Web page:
BRISTOL ORCHESTRAL PLAYERS
Are you interested in playing in a friendly orchestra that meets once a month to work on the orchestral repertoire, and with NO ticket selling?
We could be the orchestra for you! Please read on.......
How we began
Bristol Orchestral Players was formed in 1963 by a small group of musical friends at Southmead Hospital. Since then it has expanded into a fun and friendly group of musicians of differing ages and experience drawn from Bristol and beyond.
For more information about the music we enjoy playing, please click on the About Us page.
We play for the pleasure of working on and getting to know the orchestral repertoire.
From September to March, we meet monthly, usually on the third Sunday, to focus on a couple of works (usually one symphony and one overture) for two successive sessions before moving on to explore new works for the next two rehearsals and so on.
Between April and June, we meet more regularly (up to five times) preparing for our annual concert – which is given free to family and friends, followed by a Americian supper style buffet.
We don't take ourselves too seriously but we do work hard at playing the music to as high a standard as possible.
With only one concert (free!) a year, there is NO TICKET SELLING.... . Friends and family are warmly invited.
A list of dates
and this year's music
can be found
by clicking on the
2020/21 Calendar page
from 6.30pm to 9.00pm
St Peter'sChurch Hall, The Drive, Henleaze Bristol BS9 4LD.
Annual subscription: £30.00
Good parking available
Covid 19: Following recent changes to HM Gov Guidelines regarding amateur music we have planned a Summer Programme of music making
(May to August 2021*), details below.
We shall be meeting on 'Covid secure' premises and complying with all relevant guidelines.
If you are interested in joining us, and are not on our mailing list, please do NOT just turn up - we have to manage numbers in compliance with social distancing rules. However, we would love to hear from you and put you on our mailing list - please see our Contacts page.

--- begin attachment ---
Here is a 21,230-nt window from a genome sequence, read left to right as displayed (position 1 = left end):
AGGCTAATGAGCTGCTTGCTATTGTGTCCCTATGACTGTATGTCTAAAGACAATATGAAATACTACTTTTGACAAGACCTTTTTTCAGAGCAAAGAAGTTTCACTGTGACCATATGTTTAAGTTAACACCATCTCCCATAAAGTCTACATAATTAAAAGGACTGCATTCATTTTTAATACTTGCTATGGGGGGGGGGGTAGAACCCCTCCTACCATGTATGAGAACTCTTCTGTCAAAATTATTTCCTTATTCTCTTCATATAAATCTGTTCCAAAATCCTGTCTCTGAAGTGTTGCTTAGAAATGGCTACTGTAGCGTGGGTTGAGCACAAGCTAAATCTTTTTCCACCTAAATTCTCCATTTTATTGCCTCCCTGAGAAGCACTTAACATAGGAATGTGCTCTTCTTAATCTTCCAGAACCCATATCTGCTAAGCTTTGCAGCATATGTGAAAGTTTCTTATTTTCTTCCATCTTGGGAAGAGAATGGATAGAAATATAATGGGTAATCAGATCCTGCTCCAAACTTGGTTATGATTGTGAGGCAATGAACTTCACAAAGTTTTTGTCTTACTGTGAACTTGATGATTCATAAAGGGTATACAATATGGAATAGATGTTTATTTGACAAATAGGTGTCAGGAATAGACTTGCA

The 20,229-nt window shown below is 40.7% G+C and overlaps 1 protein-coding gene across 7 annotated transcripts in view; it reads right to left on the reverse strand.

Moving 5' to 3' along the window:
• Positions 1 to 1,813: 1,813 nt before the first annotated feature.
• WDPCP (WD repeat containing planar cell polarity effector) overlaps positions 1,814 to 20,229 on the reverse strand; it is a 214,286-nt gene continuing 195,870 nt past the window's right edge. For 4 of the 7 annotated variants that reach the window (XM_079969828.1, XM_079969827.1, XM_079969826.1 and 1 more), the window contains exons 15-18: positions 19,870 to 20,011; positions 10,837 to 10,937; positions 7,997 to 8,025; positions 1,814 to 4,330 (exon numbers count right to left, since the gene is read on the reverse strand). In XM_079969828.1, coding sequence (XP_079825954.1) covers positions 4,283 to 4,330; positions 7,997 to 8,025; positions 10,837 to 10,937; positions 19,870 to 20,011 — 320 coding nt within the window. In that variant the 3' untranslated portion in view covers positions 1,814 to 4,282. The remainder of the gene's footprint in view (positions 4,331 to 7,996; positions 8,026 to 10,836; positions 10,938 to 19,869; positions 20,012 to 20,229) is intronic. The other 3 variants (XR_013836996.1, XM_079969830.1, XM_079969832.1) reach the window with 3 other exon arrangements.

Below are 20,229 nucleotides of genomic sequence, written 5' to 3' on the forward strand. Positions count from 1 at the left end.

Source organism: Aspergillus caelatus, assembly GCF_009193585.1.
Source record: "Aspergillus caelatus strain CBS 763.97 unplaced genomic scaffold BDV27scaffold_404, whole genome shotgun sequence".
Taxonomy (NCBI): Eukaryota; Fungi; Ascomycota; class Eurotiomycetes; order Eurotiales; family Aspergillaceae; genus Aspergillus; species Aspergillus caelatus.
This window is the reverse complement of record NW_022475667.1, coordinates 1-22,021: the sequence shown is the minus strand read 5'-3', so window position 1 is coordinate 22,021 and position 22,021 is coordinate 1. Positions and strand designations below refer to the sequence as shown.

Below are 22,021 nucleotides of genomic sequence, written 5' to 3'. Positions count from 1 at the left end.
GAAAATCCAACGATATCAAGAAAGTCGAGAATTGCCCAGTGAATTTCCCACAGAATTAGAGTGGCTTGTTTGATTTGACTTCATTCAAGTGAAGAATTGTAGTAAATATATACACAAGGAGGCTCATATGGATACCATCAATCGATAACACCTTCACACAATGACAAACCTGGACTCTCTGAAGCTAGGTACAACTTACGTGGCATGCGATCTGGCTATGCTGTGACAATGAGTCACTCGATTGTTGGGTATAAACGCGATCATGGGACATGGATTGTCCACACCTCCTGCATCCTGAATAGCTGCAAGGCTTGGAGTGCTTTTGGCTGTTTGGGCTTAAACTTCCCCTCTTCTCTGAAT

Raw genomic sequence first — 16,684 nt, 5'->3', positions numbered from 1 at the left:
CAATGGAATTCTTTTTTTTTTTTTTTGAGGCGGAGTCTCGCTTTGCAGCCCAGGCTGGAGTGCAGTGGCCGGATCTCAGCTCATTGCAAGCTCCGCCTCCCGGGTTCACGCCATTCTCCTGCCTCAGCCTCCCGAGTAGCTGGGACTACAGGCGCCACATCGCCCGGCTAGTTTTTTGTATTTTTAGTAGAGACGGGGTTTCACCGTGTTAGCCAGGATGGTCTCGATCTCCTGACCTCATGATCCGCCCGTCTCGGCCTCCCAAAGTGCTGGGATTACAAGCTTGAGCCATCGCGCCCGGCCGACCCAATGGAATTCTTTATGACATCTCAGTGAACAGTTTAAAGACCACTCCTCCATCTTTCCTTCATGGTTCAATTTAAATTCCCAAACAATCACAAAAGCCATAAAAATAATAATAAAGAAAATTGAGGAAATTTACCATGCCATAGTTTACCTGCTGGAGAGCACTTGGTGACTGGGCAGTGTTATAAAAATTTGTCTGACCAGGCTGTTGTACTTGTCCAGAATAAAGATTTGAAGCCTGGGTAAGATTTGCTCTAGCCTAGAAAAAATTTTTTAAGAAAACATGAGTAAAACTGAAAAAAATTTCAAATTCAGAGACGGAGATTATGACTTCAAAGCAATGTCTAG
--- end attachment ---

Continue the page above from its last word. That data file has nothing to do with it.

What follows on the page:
*assuming Guidelines continue to permit amateur music making
Get in touch
The orchestra is affiliated to "Making Music" and managed democratically.
A list of contacts can be found by clicking on the Contact page.
We currently have vacancies for all strings.
For Brass and Woodwind, please enquire.
Summer 2021 programme:
Sunday 23rd May 2021
Sunday 6th June
Sunday 20th June
Sunday 4th July
Sunday 18th July
Sunday 4th August
Sunday 15th August
For full details of what we are playing and when, please get in touch via our Contacts page
Notes from our Conductor about some of the pieces we plan to play:
Beethoven - Egmont Overture Op. 84
Beethoven's music was not always as well regarded as it later became. Weber said 'Beethoven is a monster, with no respect for the nature of instruments. Clarity and precision are meaningless to him.' It was generally agreed that he was, as Goethe called him, 'an utterly untamed personality'.
The Egmont overture, along with some incidental music, was commissioned in 1809 for a new production in Vienna of a play, a tragedy Goethe had written 20 years before. The music is a drama in itself, pithy and tightly-constructed, as we expect from the great master.
Haydn - Symphony No.104 in D major
Haydn is too often dismissed as a lesser composer, usually by those who do not know much of his music; but many of his string quartets and his mature symphonies, including this one, as well as The Creation, are among the masterpieces of classical music. Composed in London in 1795, this was the 12th of Haydn's London symphonies and the last symphony he wrote. It is one of the few symphonies of its date which 'fit' our orchestra snuggly - scored for full double woodwind, 2 horns, 2 trumpets, timpani and strings. It is in the usual 4 movements: an allegro with a slow introduction, an andante slow movement, a minuet-and-trio and a fast finale marked spiritoso.
Mendelssohn - Hebrides Overture (Fingal's Cave) Op. 26
Schumann called Mendelssohn 'the Mozart of the nineteenth century'. In 1829 Mendelssohn, then 20 years old, visited Britain, including a sight-seeing tour of the highlands of Scotland. While complaining, in a letter, of 'the wretchedness and comfortless, inhospitable solitude', he was greatly struck by the wild countryside. On a boat-trip to Staffa he was seasick, but came away inspired to write this overture, expressing his reactions to the rugged coastline. It has long been a favourite with audiences and players.
Schubert - Symphony No. 4 in C minor ('Tragic') D. 417
Schubert was aware of his own talent, but felt himself somewhat in the shadow of Beethoven. 'Who can ever do anything after Beethoven?' he said.
Schubert was prolific for much of his short life. Between the 3rd & 4th symphonies, of 1815 and 1816 respectively, he wrote a mass, 2 operettas, 3 violin sonatas, and many piano pieces and songs. All this at the age of 19. The composer himself gave the symphony the subtitle 'Tragic', but it really doesn't evoke tragedy at all, although it is in a minor key. The word may even have
been intended ironically, as this is genial music. The opening slow introduction is serious in tone, and the beautiful slow movement has characteristic Schubertian pathos, but neither sounds tragic. The overall form, though not the music, is similar to that of the Haydn.
Other pieces under consideration include: Mozart's overture Don Giovanni, Dvorak No. 8 and Beethoven No. 4.